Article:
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Losing a dog is one of the hardest things dog owners have to deal with at some point. Because of the deep connection and bond we share with our pets, we feel hurt when they die. When giving condolences, out of nervousness, some people say lots of things which end up making the grieving person feel worse.
Because of this, it’s best to keep things simple when giving your condolences. Tell the grieving person you’re sorry about what has happened and let him know you’re there for him. You can also do any of the following to make things more personal – send some flowers, buy a sympathy card, donate to a local animal organization in the dead dog’s name or plant a tree in the dog’s name. You can also buy a small gift, for example at https://www.art-dogs.com/.

Here are three things you shouldn’tsay to someone who’s grieving the death of his dog:

Don’t Ask When They’re Getting Another Dog

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When are you getting another one? This is a question that you should be careful not to ask a person who has just lost a dog. Even if he plans to get another dog, this isn’t the time to bring it up.
Why? Because the person is grieving the loss of a pet that was very dear to him.
Asking such a question undermine the grieving process and makes him feel like the dog is replaceable. Dogs aren’t replaceable. It isn’t easy to forget the strong bond that develops when you’ve loved and cared for your dog for several years. You’ll feel hurt and traumatized the same way you do when you lose a friend or family member.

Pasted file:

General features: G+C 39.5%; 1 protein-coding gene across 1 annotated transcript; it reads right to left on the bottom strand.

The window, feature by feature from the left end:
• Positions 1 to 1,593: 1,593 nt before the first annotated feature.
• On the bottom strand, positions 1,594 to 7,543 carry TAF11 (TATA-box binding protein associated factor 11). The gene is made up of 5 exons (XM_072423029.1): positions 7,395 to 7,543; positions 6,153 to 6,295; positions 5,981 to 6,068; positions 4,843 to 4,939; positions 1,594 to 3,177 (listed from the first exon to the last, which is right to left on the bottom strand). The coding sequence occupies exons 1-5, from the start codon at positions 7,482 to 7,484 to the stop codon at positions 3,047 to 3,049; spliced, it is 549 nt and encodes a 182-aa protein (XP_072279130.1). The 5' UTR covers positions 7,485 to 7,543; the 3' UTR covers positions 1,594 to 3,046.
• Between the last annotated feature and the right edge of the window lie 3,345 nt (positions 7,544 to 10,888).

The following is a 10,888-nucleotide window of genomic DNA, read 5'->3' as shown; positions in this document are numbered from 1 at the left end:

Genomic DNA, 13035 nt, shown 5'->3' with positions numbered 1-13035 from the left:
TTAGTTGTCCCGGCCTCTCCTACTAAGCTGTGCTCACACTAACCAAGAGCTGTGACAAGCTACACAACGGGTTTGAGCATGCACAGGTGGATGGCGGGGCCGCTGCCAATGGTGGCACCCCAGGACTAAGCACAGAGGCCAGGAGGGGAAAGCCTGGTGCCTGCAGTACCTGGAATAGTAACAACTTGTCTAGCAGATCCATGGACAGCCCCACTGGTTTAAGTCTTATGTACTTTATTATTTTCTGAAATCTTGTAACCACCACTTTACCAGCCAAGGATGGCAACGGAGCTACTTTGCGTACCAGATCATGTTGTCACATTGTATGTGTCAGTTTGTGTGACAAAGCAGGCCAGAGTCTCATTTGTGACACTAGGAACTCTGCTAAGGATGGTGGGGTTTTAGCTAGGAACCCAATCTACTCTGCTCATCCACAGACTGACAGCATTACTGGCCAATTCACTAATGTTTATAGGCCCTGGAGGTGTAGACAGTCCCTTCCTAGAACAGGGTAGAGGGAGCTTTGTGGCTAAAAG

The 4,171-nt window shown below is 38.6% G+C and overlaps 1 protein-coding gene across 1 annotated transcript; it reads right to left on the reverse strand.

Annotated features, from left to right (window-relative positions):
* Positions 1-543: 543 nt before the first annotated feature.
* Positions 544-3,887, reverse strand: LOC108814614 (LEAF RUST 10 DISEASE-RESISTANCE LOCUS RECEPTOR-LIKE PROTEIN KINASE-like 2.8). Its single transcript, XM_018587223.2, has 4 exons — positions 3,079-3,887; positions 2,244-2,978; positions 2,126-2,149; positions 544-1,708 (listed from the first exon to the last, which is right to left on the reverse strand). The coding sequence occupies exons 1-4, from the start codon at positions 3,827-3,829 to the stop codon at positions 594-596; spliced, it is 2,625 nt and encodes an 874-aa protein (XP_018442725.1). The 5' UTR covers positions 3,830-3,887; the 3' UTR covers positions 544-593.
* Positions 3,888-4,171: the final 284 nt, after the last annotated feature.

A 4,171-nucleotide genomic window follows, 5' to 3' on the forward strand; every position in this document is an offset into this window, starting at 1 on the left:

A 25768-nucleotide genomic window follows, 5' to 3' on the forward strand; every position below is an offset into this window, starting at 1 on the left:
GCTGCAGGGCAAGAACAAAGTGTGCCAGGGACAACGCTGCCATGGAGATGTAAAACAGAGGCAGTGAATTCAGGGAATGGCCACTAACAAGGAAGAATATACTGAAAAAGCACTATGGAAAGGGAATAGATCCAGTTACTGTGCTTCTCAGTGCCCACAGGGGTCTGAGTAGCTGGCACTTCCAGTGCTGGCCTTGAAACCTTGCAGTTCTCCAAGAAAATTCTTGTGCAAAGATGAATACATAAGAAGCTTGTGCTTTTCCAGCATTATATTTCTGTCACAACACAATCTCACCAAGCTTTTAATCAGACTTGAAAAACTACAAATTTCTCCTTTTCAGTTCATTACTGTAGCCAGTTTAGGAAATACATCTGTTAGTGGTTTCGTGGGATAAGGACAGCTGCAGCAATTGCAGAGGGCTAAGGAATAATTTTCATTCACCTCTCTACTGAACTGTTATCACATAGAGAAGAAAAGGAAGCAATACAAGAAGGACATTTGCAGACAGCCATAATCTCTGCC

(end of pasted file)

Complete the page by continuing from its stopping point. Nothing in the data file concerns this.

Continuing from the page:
So, don’t make the grieving person feel worse by suggesting that he should get another pet and move on with life. It’s much better to keep your condolence as simple as possible.

Don’t Ask For The Details

When you call or visit someone who has just lost a dog, you may find yourself asking, “What happened?” While you may be genuinely interested in knowing how the pet died, understand that it’s not easy or comfortable talking about such details when one is grieving.
Telling the story of how your dog died to different people is excruciating and exhausting, to say the least, so don’t be surprised if your request for the details is turned down. Alternatively, the
grieving person may talk to you, but he’ll sob a lot in the process because of the pain he’s feeling. So just give your condolences without asking for the details. If the grieving person wants to open up to you, he’ll do so later when he’s ready.

Don’t Give Unsolicited Advice On How The Death Could Have Been Prevented

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You may mean well when offering advice on how the dead dog would have been saved. However, such unsolicited advice will only make the owner feel awful. He’ll feel like he didn’t make the “right” choices and that’s why his pet died. What the grieving person needs is your support, not your opinion. Just assure him you’re there for him no matter what.

These are some of the things you should stop telling a person who has lost a dog from now on. Offer words of comfort and assurance instead and always remember to keep your condolences short and to their point.